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Dicots

White flowered trees in the hedgerow 3: The Elder Tree (Sambucus nigra)

Earlier this year Dr M wrote posts on two beautiful white flowered shrubs or small trees common in the British countryside and which tend to bloom in sequence from spring into summer.  Blackthorn (Prunus spinosa) starts in April, followed by Hawthorn (Crategus monogyna – flowering in May. The final plant in this trio is Elder (Sambucus nigra) usually flowering from June into July, but
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White flowered trees in the hedgerow 2: The May Tree! (Crataegus monogyna)

Earlier this year Dr M wrote a post on the beautiful Blackthorn, Prunus spinosa one of the several white flowered shrubs native to Britain which tend to bloom in sequence from spring into summer.  Blackthorn usually kicks off the year being at its best in April, the clear white flowers of Hawthorn usually follow in May (indeed ‘May’ is one of the common names
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White flowered trees in the hedgerow 1: Blackthorn (Prunus spinosa)

A real favourite of Dr M, and a sure sign that spring is with us, is Blackthorn, Prunus spinosa.  Its pure white blossoms emerge before the leaves and so are set against the very dark, leafless, spiny twigs, surely one of nature’s simplest, coolest and mouth watering colour combinations.


Dr M’s autumn botany class: lovely bit of Asteraceae on campus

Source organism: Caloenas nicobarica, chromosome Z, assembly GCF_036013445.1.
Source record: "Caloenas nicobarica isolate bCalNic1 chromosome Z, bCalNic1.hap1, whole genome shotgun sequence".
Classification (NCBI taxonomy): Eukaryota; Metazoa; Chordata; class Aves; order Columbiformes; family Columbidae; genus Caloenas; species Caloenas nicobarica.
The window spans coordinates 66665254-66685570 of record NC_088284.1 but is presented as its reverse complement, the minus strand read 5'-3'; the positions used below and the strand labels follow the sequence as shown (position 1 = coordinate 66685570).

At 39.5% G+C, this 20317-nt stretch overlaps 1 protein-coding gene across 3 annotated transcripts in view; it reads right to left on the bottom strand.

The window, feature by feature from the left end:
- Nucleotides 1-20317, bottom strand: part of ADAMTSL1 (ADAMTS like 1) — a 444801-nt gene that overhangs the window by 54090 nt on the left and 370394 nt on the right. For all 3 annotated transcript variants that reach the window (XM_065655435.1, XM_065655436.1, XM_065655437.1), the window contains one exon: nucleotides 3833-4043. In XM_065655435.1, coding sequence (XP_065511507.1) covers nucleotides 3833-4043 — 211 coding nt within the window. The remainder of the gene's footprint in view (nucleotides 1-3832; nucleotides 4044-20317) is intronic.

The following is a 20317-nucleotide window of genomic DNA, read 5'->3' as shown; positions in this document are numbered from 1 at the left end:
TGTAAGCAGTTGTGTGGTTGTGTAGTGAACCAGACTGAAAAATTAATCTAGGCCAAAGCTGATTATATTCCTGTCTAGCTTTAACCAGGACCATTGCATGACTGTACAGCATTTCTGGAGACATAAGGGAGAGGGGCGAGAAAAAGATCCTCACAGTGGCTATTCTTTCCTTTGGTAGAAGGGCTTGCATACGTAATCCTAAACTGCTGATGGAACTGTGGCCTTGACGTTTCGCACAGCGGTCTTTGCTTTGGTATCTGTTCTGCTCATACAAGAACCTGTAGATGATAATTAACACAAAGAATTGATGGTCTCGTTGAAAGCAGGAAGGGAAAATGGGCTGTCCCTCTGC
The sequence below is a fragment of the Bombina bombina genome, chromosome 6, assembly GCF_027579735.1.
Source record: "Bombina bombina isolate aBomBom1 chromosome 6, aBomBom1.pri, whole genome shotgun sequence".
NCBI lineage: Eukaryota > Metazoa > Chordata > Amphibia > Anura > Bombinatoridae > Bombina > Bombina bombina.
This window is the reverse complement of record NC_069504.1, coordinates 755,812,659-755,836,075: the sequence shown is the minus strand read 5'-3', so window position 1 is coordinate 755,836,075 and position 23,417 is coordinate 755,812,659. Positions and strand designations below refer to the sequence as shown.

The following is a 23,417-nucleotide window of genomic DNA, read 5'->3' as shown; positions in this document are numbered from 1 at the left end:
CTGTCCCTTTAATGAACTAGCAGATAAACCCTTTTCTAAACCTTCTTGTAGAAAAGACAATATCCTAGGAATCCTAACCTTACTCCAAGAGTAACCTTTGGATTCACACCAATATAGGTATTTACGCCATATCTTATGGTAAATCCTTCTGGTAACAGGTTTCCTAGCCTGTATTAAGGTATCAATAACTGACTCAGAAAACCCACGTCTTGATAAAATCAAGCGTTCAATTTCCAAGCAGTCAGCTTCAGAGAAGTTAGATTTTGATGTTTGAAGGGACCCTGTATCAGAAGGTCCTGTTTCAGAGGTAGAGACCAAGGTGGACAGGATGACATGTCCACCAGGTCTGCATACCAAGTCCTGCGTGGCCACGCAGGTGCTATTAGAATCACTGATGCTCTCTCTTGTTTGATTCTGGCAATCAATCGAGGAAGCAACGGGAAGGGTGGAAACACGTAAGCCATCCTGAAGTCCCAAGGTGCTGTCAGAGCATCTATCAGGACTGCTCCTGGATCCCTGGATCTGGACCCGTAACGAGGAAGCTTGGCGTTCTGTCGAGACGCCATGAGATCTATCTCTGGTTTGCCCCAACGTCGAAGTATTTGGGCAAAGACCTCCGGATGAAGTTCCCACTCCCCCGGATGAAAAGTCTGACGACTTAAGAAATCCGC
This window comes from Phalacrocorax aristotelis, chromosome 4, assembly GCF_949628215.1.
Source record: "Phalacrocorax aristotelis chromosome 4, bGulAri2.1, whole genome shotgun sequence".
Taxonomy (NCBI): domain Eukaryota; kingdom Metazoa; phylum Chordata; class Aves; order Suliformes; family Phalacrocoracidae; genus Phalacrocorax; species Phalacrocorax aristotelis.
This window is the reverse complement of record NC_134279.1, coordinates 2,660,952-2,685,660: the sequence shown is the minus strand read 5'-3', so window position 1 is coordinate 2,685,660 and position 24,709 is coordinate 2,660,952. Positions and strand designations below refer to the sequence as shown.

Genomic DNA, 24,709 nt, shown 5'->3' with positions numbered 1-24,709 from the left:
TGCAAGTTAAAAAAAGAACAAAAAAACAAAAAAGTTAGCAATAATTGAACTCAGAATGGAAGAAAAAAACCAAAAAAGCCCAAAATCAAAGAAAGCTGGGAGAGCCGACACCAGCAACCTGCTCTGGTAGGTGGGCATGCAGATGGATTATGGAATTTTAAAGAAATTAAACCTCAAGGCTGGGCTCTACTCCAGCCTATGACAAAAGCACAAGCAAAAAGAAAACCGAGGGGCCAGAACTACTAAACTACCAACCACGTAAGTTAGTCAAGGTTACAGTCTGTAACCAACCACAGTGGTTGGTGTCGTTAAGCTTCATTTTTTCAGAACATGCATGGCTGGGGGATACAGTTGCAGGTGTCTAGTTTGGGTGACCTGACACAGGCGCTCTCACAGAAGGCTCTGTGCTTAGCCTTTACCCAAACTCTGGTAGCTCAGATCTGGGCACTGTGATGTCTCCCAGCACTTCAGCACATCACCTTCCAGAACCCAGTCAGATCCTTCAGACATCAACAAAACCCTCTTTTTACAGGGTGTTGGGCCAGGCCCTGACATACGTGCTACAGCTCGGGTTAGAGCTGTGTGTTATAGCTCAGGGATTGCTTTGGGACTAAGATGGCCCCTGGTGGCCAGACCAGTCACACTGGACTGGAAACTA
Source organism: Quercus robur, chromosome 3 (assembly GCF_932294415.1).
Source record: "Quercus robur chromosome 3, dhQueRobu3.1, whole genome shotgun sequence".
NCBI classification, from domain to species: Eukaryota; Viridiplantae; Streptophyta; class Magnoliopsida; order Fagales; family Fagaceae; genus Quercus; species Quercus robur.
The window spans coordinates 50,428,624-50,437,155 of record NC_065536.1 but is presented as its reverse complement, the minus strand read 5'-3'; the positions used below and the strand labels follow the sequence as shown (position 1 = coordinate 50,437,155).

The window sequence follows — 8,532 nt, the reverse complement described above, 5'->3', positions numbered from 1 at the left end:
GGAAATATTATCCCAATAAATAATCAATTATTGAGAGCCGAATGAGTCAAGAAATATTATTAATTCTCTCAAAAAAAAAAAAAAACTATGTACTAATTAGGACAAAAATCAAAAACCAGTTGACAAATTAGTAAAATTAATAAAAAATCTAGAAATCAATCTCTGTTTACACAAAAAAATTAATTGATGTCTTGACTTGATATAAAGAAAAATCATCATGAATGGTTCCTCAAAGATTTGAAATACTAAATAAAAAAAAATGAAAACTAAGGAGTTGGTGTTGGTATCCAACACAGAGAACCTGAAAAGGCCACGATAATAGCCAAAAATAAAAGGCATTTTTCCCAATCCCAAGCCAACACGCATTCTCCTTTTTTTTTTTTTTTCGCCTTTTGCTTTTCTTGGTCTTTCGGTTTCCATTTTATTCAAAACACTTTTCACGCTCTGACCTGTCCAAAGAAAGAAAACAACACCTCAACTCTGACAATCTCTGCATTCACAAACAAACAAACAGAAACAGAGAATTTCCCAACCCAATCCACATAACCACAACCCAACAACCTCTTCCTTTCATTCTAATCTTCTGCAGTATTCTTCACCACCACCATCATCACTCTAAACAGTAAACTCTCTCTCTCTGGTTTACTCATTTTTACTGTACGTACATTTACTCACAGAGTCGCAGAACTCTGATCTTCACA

Dr M’s second botany lesson for his MSc Plant Diversity and MSc SISS students was all about getting to know the top-twenty plant families in Britain. Students divided themselves into smaller groups and set out to different parts of the University of Reading campus to collect material of flowering plants and to bring them back to the lab.


Dr M’s botany class homework – a key to common plant families

Dr M has set his students some homework. Having already started to look at the top-twenty plant families this term, Dr M has asked his students to construct a key to the top fourteen families of dicotyledons (broad-leaved flowering plants).


Dr M’s mini-quiz from Maiden Castle: the answers part 1…

It’s one thing to rampage the ramparts and scale the slopes of Maiden Castle, but have you survived Dr M’s chalk grassland mini-quiz?


Dr M’s weekend mini-quiz from the ramparts of Maiden Castle in Dorset!

Dr M was in Dorset recently and took the opportunity to visit one of the largest and most complex of Iron Age hillforts in Europe, Maiden Castle, whose huge multiple ramparts once protected several hundred residents. It’s an old, old site and excavations famously carried out in the 1930s and 1980s revealed the site’s 4,000-year history, from a Neolithic causewayed enclosure to a small Roman
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Dr M’s mini-quiz answer #3: the mystery wet weekend plant!

OK, the soggy Bank Holiday Monday is over and now we are into a soggy week at work! You’ve had plenty of sodden hours to contemplate this plant so here’s the low down: The mystery plant is in the family Amaranthaceae which includes three genera. (1) Chenopodium which is a genus of annual herbs with grooved, often striped stems and leaves which are often mealy
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Dr M’s botanical mini-quiz #3: something for a wet Bank Holiday Monday!

OK it’s a wet soggy Bank Holiday Monday (as usual!) so why not dry yourself off and warm yourself up with Dr M’s mystery plant mini-quiz #3! This is a plant doing rather well in Dr M’s Mum’s garden in the Wye Valley near Chepstow at the moment. Can you get family? genus? species? Close-up image coming a bit later!


Dr M’s weekend mystery plant mini-quiz #1 – cute little legume!

It’s the weekend and Dr M is just back from eXtreme botany European Tour 2014 and has got a touch behind with posting on drmgoeswild so a good time to launch a new series. Dr M’s weekend mystery plants is a mini-quiz posting a mystery plant for you to ID then in a few days comes the answer and some botanical info for your
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